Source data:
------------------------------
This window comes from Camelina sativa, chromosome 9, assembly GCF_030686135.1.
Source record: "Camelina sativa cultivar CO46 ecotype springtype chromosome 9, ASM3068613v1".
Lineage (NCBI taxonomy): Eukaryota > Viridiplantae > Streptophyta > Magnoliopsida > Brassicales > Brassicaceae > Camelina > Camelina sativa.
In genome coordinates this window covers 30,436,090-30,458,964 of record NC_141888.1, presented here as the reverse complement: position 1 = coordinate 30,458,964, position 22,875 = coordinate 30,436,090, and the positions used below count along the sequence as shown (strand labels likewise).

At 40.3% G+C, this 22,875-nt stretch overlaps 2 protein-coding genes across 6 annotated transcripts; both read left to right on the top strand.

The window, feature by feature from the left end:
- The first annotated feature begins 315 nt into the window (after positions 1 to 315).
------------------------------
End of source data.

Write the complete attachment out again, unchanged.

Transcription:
This window comes from Camelina sativa, chromosome 9, assembly GCF_030686135.1.
Source record: "Camelina sativa cultivar CO46 ecotype springtype chromosome 9, ASM3068613v1".
Lineage (NCBI taxonomy): Eukaryota > Viridiplantae > Streptophyta > Magnoliopsida > Brassicales > Brassicaceae > Camelina > Camelina sativa.
In genome coordinates this window covers 30,436,090-30,458,964 of record NC_141888.1, presented here as the reverse complement: position 1 = coordinate 30,458,964, position 22,875 = coordinate 30,436,090, and the positions used below count along the sequence as shown (strand labels likewise).

At 40.3% G+C, this 22,875-nt stretch overlaps 2 protein-coding genes across 6 annotated transcripts; both read left to right on the top strand.

The window, feature by feature from the left end:
- The first annotated feature begins 315 nt into the window (after positions 1 to 315).